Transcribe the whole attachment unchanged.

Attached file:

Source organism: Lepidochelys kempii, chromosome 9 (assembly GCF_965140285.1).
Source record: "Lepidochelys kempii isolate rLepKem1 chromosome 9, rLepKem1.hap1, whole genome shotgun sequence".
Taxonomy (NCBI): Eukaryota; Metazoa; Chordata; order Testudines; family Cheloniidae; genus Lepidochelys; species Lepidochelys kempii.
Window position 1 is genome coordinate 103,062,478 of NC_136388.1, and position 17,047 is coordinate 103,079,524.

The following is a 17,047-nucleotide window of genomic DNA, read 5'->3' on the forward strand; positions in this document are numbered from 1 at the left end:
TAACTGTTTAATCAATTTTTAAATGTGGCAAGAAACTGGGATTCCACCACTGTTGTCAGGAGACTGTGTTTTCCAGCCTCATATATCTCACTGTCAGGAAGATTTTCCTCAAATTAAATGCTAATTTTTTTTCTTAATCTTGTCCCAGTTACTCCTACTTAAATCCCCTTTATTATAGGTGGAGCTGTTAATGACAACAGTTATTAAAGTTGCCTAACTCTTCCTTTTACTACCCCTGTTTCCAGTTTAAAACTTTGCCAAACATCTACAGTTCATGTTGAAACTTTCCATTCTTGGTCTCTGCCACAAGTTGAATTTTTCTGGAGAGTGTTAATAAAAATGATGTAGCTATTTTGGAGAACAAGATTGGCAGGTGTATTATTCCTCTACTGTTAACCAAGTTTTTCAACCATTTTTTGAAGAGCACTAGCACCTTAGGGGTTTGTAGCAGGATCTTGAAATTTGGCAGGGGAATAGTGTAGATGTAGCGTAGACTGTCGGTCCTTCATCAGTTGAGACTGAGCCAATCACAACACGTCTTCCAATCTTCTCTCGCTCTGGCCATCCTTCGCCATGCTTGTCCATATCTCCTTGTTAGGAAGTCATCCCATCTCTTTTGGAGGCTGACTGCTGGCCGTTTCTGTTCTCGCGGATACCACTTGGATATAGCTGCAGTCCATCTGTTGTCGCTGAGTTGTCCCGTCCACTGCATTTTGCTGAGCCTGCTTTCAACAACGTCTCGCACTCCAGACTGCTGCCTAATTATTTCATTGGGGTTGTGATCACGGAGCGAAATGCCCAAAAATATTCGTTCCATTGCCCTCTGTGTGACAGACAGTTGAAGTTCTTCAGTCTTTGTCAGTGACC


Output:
Source organism: Lepidochelys kempii, chromosome 9 (assembly GCF_965140285.1).
Source record: "Lepidochelys kempii isolate rLepKem1 chromosome 9, rLepKem1.hap1, whole genome shotgun sequence".
Taxonomy (NCBI): Eukaryota; Metazoa; Chordata; order Testudines; family Cheloniidae; genus Lepidochelys; species Lepidochelys kempii.
Window position 1 is genome coordinate 103,062,478 of NC_136388.1, and position 17,047 is coordinate 103,079,524.

The following is a 17,047-nucleotide window of genomic DNA, read 5'->3' on the forward strand; positions in this document are numbered from 1 at the left end:
TAACTGTTTAATCAATTTTTAAATGTGGCAAGAAACTGGGATTCCACCACTGTTGTCAGGAGACTGTGTTTTCCAGCCTCATATATCTCACTGTCAGGAAGATTTTCCTCAAATTAAATGCTAATTTTTTTTCTTAATCTTGTCCCAGTTACTCCTACTTAAATCCCCTTTATTATAGGTGGAGCTGTTAATGACAACAGTTATTAAAGTTGCCTAACTCTTCCTTTTACTACCCCTGTTTCCAGTTTAAAACTTTGCCAAACATCTACAGTTCATGTTGAAACTTTCCATTCTTGGTCTCTGCCACAAGTTGAATTTTTCTGGAGAGTGTTAATAAAAATGATGTAGCTATTTTGGAGAACAAGATTGGCAGGTGTATTATTCCTCTACTGTTAACCAAGTTTTTCAACCATTTTTTGAAGAGCACTAGCACCTTAGGGGTTTGTAGCAGGATCTTGAAATTTGGCAGGGGAATAGTGTAGATGTAGCGTAGACTGTCGGTCCTTCATCAGTTGAGACTGAGCCAATCACAACACGTCTTCCAATCTTCTCTCGCTCTGGCCATCCTTCGCCATGCTTGTCCATATCTCCTTGTTAGGAAGTCATCCCATCTCTTTTGGAGGCTGACTGCTGGCCGTTTCTGTTCTCGCGGATACCACTTGGATATAGCTGCAGTCCATCTGTTGTCGCTGAGTTGTCCCGTCCACTGCATTTTGCTGAGCCTGCTTTCAACAACGTCTCGCACTCCAGACTGCTGCCTAATTATTTCATTGGGGTTGTGATCACGGAGCGAAATGCCCAAAAATATTCGTTCCATTGCCCTCTGTGTGACAGACAGTTGAAGTTCTTCAGTCTTTGTCAGTGACC